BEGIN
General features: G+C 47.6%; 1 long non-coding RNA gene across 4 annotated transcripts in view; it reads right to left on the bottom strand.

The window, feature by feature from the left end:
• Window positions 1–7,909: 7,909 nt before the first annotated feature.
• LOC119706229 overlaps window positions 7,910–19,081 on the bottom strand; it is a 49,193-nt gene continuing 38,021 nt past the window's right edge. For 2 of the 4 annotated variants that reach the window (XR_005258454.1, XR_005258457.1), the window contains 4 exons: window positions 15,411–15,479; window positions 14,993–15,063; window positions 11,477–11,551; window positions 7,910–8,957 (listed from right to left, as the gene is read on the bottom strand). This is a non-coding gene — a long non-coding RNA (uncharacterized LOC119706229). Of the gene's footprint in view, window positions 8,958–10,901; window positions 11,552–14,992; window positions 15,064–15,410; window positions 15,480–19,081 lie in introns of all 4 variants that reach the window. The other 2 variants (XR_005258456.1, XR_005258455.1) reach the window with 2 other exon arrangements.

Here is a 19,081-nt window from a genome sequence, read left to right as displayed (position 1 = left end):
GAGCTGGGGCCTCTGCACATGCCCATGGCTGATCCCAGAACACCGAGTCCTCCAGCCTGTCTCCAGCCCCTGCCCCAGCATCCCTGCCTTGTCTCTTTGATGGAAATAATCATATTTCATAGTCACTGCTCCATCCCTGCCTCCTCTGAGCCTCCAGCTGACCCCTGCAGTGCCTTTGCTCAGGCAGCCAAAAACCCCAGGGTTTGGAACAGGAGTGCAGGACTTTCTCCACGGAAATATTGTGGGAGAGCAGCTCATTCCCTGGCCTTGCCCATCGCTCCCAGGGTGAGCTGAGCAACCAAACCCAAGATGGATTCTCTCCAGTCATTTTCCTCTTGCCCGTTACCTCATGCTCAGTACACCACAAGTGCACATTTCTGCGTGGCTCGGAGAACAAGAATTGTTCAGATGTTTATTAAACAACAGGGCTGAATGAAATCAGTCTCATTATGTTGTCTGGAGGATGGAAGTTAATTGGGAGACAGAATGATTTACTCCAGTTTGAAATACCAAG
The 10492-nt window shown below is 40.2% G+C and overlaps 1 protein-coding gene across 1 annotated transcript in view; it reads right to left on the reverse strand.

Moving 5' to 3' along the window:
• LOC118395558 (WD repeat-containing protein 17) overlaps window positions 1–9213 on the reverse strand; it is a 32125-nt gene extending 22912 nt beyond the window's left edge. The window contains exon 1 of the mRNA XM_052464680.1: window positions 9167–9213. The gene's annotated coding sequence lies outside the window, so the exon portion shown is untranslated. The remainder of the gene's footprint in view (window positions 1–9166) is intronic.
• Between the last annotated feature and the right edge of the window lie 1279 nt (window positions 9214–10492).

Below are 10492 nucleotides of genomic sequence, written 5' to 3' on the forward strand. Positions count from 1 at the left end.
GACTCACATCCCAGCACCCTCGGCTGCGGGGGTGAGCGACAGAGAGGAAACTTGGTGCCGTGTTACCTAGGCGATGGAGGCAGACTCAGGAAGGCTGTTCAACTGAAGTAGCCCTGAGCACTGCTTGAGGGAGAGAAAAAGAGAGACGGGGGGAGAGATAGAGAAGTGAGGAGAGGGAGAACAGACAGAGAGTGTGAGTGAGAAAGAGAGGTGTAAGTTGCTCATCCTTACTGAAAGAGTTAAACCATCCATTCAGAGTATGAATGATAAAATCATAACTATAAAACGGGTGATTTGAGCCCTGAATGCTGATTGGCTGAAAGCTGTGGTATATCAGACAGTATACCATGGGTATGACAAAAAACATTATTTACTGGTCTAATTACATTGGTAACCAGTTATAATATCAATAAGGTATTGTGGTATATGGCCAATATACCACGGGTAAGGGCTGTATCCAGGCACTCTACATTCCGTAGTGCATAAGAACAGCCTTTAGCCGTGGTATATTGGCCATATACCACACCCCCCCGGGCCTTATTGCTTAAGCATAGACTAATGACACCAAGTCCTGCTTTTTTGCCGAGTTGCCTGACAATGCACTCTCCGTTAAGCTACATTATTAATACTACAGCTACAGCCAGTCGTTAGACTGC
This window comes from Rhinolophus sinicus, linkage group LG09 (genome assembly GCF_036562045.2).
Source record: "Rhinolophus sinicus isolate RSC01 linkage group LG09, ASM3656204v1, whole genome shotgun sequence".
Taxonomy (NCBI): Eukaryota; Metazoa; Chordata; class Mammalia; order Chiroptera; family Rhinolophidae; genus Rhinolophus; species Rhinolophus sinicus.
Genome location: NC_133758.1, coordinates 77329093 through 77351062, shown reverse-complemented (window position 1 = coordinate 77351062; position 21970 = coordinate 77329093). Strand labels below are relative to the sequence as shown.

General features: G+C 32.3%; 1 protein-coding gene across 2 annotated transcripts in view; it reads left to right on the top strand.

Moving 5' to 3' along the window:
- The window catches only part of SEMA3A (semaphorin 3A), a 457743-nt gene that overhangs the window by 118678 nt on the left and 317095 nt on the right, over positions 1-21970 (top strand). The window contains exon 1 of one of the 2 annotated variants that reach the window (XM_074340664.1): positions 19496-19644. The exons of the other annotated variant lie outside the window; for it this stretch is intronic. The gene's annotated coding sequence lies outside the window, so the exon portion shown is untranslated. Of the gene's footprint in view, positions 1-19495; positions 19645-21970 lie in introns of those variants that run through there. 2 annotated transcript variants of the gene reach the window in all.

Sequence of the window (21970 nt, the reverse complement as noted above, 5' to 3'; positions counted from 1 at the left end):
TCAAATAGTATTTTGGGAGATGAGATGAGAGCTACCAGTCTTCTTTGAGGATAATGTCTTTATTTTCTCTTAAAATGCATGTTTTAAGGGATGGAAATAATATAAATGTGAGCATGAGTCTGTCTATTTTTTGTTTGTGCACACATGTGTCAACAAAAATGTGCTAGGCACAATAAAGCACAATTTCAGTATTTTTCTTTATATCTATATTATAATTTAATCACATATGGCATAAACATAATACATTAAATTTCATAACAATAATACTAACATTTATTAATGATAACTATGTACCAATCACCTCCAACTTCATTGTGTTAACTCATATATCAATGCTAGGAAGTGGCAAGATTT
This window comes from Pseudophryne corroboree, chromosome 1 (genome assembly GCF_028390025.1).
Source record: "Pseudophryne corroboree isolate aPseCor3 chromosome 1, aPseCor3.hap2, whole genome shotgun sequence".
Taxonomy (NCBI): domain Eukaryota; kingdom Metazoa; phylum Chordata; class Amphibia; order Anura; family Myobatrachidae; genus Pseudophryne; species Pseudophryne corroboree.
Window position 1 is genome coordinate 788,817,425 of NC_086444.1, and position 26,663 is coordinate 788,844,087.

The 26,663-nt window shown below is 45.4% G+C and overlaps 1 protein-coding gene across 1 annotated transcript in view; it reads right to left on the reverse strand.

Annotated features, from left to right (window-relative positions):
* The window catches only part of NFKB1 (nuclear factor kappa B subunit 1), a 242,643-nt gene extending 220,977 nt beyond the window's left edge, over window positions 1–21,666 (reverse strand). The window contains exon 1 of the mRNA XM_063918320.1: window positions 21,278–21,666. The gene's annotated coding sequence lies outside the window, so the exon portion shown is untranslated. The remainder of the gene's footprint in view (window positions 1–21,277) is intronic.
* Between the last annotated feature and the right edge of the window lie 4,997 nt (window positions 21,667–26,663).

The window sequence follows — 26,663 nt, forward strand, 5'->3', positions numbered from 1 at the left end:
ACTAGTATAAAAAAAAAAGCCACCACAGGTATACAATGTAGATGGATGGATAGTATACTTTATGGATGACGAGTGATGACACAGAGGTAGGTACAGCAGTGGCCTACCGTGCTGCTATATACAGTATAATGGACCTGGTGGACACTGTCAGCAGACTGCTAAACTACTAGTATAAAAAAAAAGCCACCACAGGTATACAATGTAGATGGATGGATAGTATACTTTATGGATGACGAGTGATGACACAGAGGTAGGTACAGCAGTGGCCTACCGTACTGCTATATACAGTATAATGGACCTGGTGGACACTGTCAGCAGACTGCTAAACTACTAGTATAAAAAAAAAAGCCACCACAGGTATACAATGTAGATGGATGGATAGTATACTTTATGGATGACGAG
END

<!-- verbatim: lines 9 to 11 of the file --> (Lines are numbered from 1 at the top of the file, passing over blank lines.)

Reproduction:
• LOC118395558 (WD repeat-containing protein 17) overlaps window positions 1–9213 on the reverse strand; it is a 32125-nt gene extending 22912 nt beyond the window's left edge. The window contains exon 1 of the mRNA XM_052464680.1: window positions 9167–9213. The gene's annotated coding sequence lies outside the window, so the exon portion shown is untranslated. The remainder of the gene's footprint in view (window positions 1–9166) is intronic.
• Between the last annotated feature and the right edge of the window lie 1279 nt (window positions 9214–10492).

Below are 10492 nucleotides of genomic sequence, written 5' to 3' on the forward strand. Positions count from 1 at the left end.